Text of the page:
Tuesday, May 14, 2013

Seven Days

Today I was thwarted in my efforts to get to work, so much so that at last I gave up this fruitless exercise, preferring to return home and get a few other things ticked off the ever growing preparation list for Edinburgh and for life, the next chapter.  I spent a productive and eerily satisfying afternoon working with my senile, octogenarian cat sleeping contentedly on my lap wrapped loosely in the folds of my sweater.  

It’s hard to watch him aging, edging ever closer to the abyss which took his brother less than a year ago.  Each day I see his world grow smaller and dimmer, as his sight and senses fail him and now, his own body.  He stopped jumping on the bed; today I think he even fell down the stairs.  I have to place him in front of his food bowl or he doesn’t know it’s full and now, sometimes, he cries, lost in the shadows of a house which does not grow more familiar until I find him and hold him and reassure him that all will be well.  

I don’t speak cat.  I don’t know how much he understands; I only know it must be terrifying at times to lose control of that which once was so simple, to not understand how or why it is happening and my only mercy is that he probably lacks the memory from moment to moment to be truly afraid.

It isn’t like that for people.  I was reminded tonight, as so often I am, of my mother.  Her passing was not quiet, it was not simple and it was not natural.  There were times when she was sick where we felt helpless, hopeless even; times we were sad, times we were angry, and many days where I don’t even think she knew anymore what was happening.

My mother’s disease was insidious.  It had no outward symptoms.  It had no predictable time table.  It didn’t really have a name.  Yes, there was Lupus.  Yes, there was Diabetes.  Yes, there was even Alcoholism.  But there was something else there too, something soul crushing and confusing, the symptoms of which were not a disinterest in life but rather a “F*ck all” attitude about death.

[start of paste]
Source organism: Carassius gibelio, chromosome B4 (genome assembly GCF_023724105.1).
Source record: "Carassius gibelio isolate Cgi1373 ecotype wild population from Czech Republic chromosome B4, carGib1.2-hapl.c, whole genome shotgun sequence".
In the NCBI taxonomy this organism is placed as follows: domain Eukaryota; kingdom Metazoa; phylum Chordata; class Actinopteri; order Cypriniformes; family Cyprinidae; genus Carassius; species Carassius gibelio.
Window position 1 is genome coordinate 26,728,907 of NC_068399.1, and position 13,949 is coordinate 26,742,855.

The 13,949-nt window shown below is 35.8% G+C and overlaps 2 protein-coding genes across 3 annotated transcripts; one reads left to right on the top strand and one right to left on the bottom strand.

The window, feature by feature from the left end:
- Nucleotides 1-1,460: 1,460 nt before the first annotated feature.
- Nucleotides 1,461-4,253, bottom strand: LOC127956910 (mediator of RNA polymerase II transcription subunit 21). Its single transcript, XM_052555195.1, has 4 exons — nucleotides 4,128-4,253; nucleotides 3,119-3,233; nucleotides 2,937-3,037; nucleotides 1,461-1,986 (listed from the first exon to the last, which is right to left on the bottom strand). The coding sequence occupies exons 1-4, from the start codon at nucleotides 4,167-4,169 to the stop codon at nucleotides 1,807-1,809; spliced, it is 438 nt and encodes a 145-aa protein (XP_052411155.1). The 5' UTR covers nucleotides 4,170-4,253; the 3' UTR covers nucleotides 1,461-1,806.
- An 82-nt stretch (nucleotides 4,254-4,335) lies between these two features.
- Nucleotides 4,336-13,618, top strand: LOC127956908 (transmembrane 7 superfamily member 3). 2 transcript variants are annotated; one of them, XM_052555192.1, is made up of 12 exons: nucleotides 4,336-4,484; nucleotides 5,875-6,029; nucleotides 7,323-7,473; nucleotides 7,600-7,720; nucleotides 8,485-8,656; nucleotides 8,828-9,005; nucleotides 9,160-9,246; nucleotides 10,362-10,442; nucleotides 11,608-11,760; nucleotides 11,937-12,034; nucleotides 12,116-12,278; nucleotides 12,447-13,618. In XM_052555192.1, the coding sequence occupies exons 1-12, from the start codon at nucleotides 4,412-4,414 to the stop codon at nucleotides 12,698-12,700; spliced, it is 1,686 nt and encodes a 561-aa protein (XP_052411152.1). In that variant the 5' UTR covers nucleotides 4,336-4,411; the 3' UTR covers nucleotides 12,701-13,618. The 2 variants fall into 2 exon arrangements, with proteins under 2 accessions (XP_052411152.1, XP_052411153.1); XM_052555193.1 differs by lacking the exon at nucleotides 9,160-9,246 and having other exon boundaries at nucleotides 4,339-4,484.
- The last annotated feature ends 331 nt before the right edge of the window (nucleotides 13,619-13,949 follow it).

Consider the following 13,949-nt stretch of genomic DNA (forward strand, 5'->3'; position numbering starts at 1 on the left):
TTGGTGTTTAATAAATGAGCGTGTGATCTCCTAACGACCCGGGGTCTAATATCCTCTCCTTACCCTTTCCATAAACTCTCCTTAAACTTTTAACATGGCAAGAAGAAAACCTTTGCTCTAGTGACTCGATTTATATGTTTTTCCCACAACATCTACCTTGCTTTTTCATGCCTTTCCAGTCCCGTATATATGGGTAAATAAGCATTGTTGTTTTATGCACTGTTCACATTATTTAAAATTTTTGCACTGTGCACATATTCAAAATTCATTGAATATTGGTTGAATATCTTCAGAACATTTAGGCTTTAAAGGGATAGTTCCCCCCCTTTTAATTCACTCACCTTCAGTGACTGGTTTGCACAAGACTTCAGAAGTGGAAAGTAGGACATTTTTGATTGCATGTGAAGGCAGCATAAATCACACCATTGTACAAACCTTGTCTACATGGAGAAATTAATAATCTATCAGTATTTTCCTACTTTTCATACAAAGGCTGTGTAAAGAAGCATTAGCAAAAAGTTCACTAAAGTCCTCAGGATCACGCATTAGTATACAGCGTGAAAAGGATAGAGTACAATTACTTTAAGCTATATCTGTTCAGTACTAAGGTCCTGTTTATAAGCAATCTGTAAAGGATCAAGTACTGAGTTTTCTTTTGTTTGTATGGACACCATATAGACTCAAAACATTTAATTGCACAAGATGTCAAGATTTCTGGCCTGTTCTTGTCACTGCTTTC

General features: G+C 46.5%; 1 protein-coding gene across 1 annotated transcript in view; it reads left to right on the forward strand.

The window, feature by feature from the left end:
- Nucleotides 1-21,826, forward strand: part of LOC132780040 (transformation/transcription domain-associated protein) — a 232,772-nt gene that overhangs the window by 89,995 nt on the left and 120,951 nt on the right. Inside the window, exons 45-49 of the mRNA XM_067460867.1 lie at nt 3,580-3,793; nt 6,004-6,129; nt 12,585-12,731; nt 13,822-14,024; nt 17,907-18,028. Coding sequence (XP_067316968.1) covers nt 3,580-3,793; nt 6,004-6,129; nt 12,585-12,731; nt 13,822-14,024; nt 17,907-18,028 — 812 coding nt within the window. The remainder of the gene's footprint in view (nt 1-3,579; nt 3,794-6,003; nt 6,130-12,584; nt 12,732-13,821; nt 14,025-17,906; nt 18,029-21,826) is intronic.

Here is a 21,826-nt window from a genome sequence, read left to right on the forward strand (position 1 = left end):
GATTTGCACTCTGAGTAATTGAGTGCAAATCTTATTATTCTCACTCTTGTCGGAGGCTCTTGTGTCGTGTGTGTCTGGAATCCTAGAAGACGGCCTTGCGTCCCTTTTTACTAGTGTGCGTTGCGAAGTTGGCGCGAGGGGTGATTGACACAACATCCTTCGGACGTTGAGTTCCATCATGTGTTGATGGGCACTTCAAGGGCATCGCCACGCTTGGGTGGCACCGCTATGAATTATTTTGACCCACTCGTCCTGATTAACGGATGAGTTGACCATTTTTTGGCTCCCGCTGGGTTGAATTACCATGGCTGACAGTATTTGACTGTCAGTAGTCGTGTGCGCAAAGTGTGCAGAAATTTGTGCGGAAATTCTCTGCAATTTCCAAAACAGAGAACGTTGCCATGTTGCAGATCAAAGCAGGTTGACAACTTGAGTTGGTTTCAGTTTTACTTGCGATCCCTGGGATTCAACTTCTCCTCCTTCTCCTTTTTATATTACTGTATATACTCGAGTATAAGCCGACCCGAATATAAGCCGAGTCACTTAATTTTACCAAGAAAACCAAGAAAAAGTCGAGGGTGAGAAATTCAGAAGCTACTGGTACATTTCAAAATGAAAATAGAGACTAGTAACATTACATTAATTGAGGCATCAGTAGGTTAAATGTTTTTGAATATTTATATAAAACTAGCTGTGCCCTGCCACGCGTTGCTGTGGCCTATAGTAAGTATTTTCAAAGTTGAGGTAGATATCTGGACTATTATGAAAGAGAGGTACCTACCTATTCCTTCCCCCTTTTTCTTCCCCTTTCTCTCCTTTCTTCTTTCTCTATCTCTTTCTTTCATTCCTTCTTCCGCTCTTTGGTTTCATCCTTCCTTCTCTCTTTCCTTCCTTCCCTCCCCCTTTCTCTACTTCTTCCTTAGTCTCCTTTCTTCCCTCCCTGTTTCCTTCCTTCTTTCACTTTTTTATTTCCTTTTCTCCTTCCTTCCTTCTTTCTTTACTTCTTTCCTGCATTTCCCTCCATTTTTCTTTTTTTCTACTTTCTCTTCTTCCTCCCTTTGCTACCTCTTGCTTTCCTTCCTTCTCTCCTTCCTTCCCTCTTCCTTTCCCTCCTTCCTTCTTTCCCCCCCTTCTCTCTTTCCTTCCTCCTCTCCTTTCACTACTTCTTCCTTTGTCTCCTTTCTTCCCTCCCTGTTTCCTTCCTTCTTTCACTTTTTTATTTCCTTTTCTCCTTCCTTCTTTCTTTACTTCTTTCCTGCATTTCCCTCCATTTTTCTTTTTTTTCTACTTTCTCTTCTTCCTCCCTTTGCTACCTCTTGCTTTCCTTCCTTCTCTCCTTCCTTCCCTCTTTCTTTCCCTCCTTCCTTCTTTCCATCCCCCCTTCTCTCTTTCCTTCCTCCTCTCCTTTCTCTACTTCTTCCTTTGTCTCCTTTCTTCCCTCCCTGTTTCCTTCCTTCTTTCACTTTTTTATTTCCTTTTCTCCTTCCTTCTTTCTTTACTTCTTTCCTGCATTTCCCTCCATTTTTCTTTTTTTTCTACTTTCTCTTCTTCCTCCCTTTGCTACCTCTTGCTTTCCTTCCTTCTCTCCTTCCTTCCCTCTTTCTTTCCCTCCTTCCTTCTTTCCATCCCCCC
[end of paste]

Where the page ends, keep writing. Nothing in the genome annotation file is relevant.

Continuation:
My mother wasn’t simply one day unhappy but disappeared over time, backed from the light and retreated into the shadows of despair.  I didn’t see it right away and forever I shall probably bare guilt for that.  But that isn’t what I was thinking about tonight.  

Instead, my little kitty, so small and frail, lying in my lap reminded me that in the midst of the worst moments in your life, there is still beauty and joy.  That’s what I was remembering.  

By the time my mother went into the hospital, never to return, she was already in an altered mental state and went into a coma.  That was hard to see but that week at the hospital, sad as it was, was filled with joyful moments celebrating my mother’s life.  

The day after my mother arrived in the hospital, my best friend showed up.  She walked into the room and said, “Polly, I need you to pay attention.  I need you to hear this.  I wanted you and Laurel to hear this at the same time.  We’re pregnant.  So you need to get better, because you are going to be a grandmother again.”  She’d driven two hours to tell us this.  I still tear up thinking about it.

The priest came by to give my mother Last Rights.  We were never a terribly religious family, my parents both equally lapsed Catholics but we figured at this point, it couldn’t hurt.  Father Patrick.  A good Irish Catholic.  A good man too.  We also had a Rabbi and a Priestess…yes, even in her dying hours my mother was having the last laugh.

The next day the Priest came by and, noting the remarkable change in my mother, she had gone from yellow to human overnight, he said, “She looks better.”  

“I know,”  I replied.

“It’s a miracle.”

“You’re telling me.”  He came by three more times to visit and three more times to give her the last, last, ok probably this will be the last Last Rights.